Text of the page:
From what I’ve seen from watching Syfy, the network seems to be doing some sort of rebranding, but not along the lines of the innocent “Eureka,” stately “Battlestar Galactic” or the eerie “Haven.” “Blood Drive” is an over-the-top blood-, sex-, and violence-soaked carnival ride of pointless exploitation that makes you feel awful for kind of enjoying it.

But don’t worry, “Blood Drive” has a complaint hotline for you if you find the show objectionable. Just dial 325-400-DGAF. I’m not kidding. If you get put on hold, you can always download the coloring book.

Page from Blood Drive coloring book

A page from the Blood Drive coloring book. So cute!

If you aren’t squeamish, check out the (NSFW) trailer:

Cover of Manifest Destiny 1

The purpose of Lewis & Clark’s expedition, IRL, was to find a route across the unchartered western US and to undertake a study of flora, fauna and geography. The expedition led by Cpt. Meriwether Lewis and his Second-in-Command, William Clark, was also tasked with establishing trade with the local tribes.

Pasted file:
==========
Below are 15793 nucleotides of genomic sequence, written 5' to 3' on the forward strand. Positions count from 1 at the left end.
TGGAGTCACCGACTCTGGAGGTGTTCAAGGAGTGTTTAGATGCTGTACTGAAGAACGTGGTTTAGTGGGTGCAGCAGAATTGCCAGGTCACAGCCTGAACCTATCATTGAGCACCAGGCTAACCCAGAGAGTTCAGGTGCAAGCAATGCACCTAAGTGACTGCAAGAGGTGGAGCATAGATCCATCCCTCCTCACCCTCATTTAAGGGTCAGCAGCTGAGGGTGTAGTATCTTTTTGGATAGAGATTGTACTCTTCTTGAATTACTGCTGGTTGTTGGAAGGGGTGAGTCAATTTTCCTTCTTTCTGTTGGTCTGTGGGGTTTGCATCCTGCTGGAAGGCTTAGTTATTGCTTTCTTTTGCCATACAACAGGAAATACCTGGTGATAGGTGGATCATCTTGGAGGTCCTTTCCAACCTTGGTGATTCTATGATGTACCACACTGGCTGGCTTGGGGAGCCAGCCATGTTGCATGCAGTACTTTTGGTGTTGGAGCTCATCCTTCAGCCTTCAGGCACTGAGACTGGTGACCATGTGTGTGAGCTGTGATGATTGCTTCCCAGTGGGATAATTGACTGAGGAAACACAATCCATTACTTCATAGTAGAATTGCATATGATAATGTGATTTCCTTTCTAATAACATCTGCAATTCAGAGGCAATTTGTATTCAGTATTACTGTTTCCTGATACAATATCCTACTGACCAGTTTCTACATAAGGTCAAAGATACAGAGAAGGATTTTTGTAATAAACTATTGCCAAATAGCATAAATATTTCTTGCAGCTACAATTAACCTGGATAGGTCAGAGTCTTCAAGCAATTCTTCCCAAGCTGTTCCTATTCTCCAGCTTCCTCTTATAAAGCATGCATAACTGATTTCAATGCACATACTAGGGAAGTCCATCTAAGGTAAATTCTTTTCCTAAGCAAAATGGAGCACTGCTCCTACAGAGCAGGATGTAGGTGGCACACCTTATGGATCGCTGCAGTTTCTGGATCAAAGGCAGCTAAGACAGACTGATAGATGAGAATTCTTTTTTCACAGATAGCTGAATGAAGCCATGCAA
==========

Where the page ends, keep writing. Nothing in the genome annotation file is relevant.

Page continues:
skeleton flowerIt’s a pretty well-known slice of history, but imagine if Lewis & Clark were tasked not only with everything above, but also were directed to destroy “monsters” they encounter along the way. That’s the premise of “Manifest Destiny.”

Flora & Fauna

The story starts with Clark writing in his journal and we meet the crew made up of officers, soldiers, and a few unsavory convicts and mercenaries. Clark’s a bit put out that they have yet to come across any exotic flora or fauna – or any monsters for that matter.

The lesson here is, be careful what you wish for or you just might get it in the form of a gigantic buffalo/man/buffalo man, creature like this:

Manifest Destiny creature

What the hell?

When I wander into the wilderness that most I have to worry about is getting bit by a tick. Or perhaps being accosted by a rabid raccoon. Don’t laugh: those adorable little trash pandas aren’t so adorable when they’re foaming at the mouth. And yes, here in Northern New England, they have been known to attack.

Still, I don’t have to worry about a super-sized sulky adolescent satyr from hell.

Enter Sacagawea